• manipulate the equation [‘milk the equation for all it’s
        • worth’]
        • Story – apply
        • Write problem s with an authentic context using the equations that
        • result
      • Using the Multi-Modal Think Board
      • Symbol Mode- manipulate
      • Real - apply
      • * 12 + 5 = 17
      • * 17 + 39 = 56
      • 7 x 6 = 42
      • *480 ÷  20 = 24
      • 1. Rewrite the equations in as many ways as you can using only the numbers [values] provided. One of the numbers needs to be represented as an ‘unknown’ [variable] in each equation you write.
      • 2. Write word problems (which have an authentic context) for some of the equations
      • The Change Concept
      • Try these for example – and there are more :
      • 39 + 17 = ( increase, result unknown)
      • 17 + = 56 ( increase, change unknown)
      • + 17 = 56 ( increase, start unknown)
      • 56 - 17 = = ( decrease, result unknown)
      • - 39 = 17 ( decrease, start unknown)
      17 39 ? 17 ? 56 f 56 17 ? 56 17 ? ? 39 17
    • Using the Multi-Modal Think Board Topic - Measurement and Division 86 220m of rope was divided into 6 equal lengths to be sold. How much rope was in each of the lengths? If 2/3 of the rope lengths were damaged in a fire how many metres of rope were not damaged? Symbolic – manipulate Syntactic - what do I need to know to work this out with a calculator?; division operation; fraction as an operator… Diagram - visualise- How might we demonstrate this problem in a diagram?
    • Using the Multi-Modal Think Board Khoon Yoong Wong 2004
      • Diagram- Visualise
      • Key word: represent
      • pictures
      • diagrams
      • graphs
      • charts
      • figures
      • illustrations
      • come in varying degrees of abstraction eg: a picture of several apples versus several dots
      • can be a pictorial summary of work done in ‘real thing ‘ mode
      • visual imagery ‘in the mind’s eye’
    • Using the Multi-Modal Think Board Topic – Division of fractions 6 ÷  ½ = 6 ½ ¼ Diagram – visualise Story - application =
    • Using the Multi-Modal Think Board Topic – Fractions One hundred and eighty people attended a school function. If 1/3 of them were students how many people were not students? Number- Calculate Essential basic skills Processes Algorithms ‘ working out’ Strategies Diagram - visualise 180 60 60 60 1/3 180 people 1/3 students 180 ÷ 3 = 60 One third = 60
    • Using Multi-Modal Think Boards Khoon Yoong Wong 2004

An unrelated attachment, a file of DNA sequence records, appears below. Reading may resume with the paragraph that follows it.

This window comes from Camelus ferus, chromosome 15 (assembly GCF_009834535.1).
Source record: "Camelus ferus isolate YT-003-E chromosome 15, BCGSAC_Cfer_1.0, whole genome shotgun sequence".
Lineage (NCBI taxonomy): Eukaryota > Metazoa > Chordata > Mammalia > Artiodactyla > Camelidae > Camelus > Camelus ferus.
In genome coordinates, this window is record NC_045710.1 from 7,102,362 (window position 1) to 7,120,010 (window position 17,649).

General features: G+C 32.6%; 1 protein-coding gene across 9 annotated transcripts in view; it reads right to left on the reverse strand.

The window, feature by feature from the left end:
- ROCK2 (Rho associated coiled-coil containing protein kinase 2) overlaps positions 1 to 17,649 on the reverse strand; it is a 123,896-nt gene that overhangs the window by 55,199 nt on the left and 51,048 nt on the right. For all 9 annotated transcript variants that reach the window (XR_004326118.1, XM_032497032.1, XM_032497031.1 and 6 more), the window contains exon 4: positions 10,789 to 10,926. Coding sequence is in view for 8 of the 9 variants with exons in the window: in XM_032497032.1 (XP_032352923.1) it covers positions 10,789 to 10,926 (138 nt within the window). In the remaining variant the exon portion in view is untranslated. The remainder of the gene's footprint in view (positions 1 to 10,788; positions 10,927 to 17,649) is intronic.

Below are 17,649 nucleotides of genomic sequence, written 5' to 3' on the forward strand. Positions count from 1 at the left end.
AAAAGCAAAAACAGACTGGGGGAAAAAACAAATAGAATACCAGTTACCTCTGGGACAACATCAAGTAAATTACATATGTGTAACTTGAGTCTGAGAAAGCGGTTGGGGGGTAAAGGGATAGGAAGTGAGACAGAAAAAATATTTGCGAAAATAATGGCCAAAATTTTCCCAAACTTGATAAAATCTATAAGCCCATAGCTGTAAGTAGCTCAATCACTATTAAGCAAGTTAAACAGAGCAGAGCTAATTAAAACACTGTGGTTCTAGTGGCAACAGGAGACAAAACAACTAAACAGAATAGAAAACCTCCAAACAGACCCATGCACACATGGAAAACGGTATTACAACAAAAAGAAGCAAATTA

• Word – Communication
        • words are essential for communicating mathematical ideas and thinking about them
        • as a mode of representation, it also includes phrases and sentences
        • as students often confuse the meaning of the same work when used in everyday situations and in mathematics
        • more acute when students learn mathematics in a foreign language
        • teachers should say mathematical terms precisely and consistently eg: x ² is ‘x to the power of 2’ and not ‘x two’
      • Thinking and working mathematically
      • 6 modes for thinking and working mathematically
      • Instruction in all modes regularly, consistently- ie: where appropriate
      • Explicit instruction using closed questions
      • Tasks design - using open questions
      • Differentiation though using open questions
    • Using the Multi-Modal Think Board Topic- multiplication [Level 4 - 5] A closed question Peter planted tomatoes seedlings in 35 rows with 20 in each row. If each plant produced [an average of] 43 tomatoes, what was the total crop? Pairs/draw/discuss In what ways might you represent this problem using a ‘diagram’ ? Opening up the question/task If Peter planted 375 tomatoes in rows and each plant produced 43 [on average] tomatoes, what might the planting in the rows look like? How many tomatoes did he have to sell? If students were asked to represent this problem using manipulative materials/contexts what might that involve?
    • del 45 x 25 = 4 5 2 5 x 800 200 25 100 x 4 5 2 5 800 100 200 25 1 125 [40x20]+[40x5]+[5x5]+[5x20]=1 125 900 225 2 3 x 3 4 0 9 1 6 0 2 8 1 0 2 8 1 7 Lattice method Differentiation- calculate in different ways
    • Using the Multi-Modal Think Board Topic- [might be?] A closed task [ Level 5] Round off 1.29 to the nearest tenth In what ways might you represent this problem using a ‘diagram’ ? Pairs/draw/discuss Opening up the question/task [ Level 5] What numbers when rounded off become 1.3? What modes could you ask students to use to model / demonstrate understanding here?
    • del Using the Multi-Modal Think Board Topic – [might be ?] Closed context/task [Level 5] 0.7 x 5 = Open task could be: [Level 5] The product of two numbers is 3.5. What might be the two numbers be? Pairs - What are activities you could ask students to do in each of the modes for this problem? Diagram - visualise Number - calculate Story - apply Real Thing - do Symbol - manipulate Word - communicate
    • del Using a Multi- Modal Think Board Topic – [might be ?] Closed context/task [Level 6] Circle the number which is closest to 5.4 5.3 5.364 5.46 5 5.6 5.453 Open task Word – communicate One of your friends ask you to explain the best way to decide which number is closest to 5.4. How would you explain how to work out which number is closest to 5.4?